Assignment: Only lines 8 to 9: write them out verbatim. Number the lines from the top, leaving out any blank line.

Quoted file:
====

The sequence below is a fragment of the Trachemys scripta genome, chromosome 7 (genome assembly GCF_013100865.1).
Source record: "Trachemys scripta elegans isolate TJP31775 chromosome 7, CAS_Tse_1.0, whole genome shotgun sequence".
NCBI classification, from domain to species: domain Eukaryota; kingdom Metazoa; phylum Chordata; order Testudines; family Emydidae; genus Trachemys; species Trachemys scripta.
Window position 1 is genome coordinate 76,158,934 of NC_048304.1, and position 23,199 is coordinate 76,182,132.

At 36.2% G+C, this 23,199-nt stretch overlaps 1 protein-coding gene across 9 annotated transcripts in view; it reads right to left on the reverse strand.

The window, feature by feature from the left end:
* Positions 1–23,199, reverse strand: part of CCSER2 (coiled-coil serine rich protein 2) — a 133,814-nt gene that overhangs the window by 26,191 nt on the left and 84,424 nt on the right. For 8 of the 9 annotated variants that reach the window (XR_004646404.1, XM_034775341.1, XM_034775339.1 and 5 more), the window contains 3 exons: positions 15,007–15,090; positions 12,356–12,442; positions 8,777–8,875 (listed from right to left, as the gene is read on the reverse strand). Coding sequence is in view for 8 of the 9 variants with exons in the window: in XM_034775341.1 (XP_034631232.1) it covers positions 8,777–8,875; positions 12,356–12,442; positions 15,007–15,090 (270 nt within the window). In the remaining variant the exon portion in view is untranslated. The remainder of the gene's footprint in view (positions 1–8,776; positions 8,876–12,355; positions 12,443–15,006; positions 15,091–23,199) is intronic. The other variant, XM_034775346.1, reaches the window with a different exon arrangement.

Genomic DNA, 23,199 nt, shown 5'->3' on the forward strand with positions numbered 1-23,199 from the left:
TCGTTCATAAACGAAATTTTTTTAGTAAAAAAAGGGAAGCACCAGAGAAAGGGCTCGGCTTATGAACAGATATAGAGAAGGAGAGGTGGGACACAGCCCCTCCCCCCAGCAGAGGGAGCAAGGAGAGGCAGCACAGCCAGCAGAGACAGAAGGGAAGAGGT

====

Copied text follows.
Genomic DNA, 23,199 nt, shown 5'->3' on the forward strand with positions numbered 1-23,199 from the left:
TCGTTCATAAACGAAATTTTTTTAGTAAAAAAAGGGAAGCACCAGAGAAAGGGCTCGGCTTATGAACAGATATAGAGAAGGAGAGGTGGGACACAGCCCCTCCCCCCAGCAGAGGGAGCAAGGAGAGGCAGCACAGCCAGCAGAGACAGAAGGGAAGAGGT